Amusing game pair

by admin on March 10, 2016

Quick update on the go match: AlphaGo won game two and leads, 2-0. Lee Sedol sounds pretty discouraged. I think he may be beaten psychologically, which makes his chances of coming back to win the match slim to none.

And now, back to chess and to my own struggles against the silicon opponent. Unlike Mr. Sedol, I’m playing against a program that can be intentionally weakened.

I’d like to show you two of my recent games with Shredder that are practically twins. They had the same opening, and in both games I sacrificed the same piece on the same square. The outcomes were rather different, though. In the first game the sacrifice was sound and should have led to a beautiful victory. But I overlooked a (not very difficult) followup and had to settle for a perpetual check. In the second game, the sacrifice was only good enough to equalize, but the computer made a horrific blunder and I won. It was sweet revenge! Nevertheless, the first game is really the better game and it’s a shame that I spoiled it.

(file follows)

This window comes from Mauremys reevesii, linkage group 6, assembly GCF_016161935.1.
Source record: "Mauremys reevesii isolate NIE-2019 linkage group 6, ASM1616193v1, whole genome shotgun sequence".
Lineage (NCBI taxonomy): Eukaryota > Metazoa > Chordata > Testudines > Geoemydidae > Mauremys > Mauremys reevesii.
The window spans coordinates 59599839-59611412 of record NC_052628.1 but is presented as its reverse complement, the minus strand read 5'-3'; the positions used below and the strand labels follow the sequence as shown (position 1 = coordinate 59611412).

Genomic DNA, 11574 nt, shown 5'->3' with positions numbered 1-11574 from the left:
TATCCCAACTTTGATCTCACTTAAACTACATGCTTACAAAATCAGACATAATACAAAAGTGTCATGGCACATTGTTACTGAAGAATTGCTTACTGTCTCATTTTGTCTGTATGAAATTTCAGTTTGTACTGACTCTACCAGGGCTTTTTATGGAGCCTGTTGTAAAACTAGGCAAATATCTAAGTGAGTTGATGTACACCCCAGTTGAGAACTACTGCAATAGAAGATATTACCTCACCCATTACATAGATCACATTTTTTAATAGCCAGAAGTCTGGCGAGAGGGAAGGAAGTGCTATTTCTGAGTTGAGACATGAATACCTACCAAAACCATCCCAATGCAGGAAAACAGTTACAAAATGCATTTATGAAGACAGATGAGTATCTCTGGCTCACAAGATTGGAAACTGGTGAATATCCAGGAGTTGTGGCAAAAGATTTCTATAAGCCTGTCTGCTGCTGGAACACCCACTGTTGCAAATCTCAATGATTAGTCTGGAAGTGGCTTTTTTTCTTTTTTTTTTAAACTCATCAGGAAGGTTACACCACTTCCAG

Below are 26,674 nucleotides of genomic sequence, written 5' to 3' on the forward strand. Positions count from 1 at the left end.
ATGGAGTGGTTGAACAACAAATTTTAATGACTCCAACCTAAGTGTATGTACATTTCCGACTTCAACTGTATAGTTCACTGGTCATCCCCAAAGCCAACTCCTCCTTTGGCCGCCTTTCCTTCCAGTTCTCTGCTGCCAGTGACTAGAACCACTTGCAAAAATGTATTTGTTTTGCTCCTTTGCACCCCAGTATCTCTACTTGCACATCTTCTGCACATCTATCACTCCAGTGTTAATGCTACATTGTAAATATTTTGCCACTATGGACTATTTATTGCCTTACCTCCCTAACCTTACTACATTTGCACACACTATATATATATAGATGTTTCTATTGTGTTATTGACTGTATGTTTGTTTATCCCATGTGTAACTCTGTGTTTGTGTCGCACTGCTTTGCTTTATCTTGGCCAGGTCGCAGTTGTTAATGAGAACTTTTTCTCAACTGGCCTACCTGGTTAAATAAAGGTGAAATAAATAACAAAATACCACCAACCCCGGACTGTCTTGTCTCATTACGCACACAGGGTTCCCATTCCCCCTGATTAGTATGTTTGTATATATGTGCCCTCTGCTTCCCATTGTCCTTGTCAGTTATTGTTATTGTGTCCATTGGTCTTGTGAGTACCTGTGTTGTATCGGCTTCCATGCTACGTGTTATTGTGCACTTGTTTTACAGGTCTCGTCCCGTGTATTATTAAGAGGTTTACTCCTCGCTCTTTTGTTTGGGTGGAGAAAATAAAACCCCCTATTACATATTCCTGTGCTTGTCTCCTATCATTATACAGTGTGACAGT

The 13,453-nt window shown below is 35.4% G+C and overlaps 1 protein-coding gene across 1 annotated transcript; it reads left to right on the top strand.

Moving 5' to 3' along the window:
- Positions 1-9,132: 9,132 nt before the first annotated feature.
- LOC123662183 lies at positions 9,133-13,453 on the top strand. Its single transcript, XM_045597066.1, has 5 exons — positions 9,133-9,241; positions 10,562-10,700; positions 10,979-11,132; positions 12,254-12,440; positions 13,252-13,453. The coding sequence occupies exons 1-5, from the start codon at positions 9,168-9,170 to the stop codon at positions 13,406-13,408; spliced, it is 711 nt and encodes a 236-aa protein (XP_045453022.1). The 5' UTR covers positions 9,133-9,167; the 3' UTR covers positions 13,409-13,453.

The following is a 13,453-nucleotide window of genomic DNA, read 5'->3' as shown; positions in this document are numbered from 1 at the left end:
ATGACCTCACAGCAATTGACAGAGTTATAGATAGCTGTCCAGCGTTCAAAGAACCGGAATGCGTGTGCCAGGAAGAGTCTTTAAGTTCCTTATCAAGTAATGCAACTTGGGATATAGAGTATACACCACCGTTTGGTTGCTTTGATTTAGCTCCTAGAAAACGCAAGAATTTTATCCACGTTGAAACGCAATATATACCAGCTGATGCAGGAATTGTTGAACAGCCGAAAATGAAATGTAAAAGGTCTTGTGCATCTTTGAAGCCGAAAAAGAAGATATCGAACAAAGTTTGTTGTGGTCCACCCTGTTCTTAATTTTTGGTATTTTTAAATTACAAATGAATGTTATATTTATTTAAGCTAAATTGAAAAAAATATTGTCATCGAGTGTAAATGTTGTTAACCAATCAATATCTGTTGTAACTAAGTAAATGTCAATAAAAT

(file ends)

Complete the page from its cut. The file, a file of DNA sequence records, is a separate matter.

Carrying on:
Games 1 and 2

White: Dana   Black: Shredder

1. e4 c5 2. f4 Nc6 3. Bb5?!

I’ve been experimenting with this move lately. It’s probably not the best move, but it does have the advantage of being virtually untested.

3. … Nf6!?

Shredder plays this about half the time and 3. … Nd4 about half the time. After this move the two games diverged.

twin games 1Position after 3. … Nf6. White to move.

FEN:r1bqkb1r/pp1ppppp/2n2n2/1Bp5/4PP2/8/PPPP2PP/RNBQK1NR w KQkq – 0 4

Game 1: Invite Everyone to the Party

In this game I set Shredder’s strength at 2059. That’s lower than I usually set it, but I was feeling discouraged after a run of losses. Nevertheless, the opening play was pretty good on both sides, except for one move. The moves were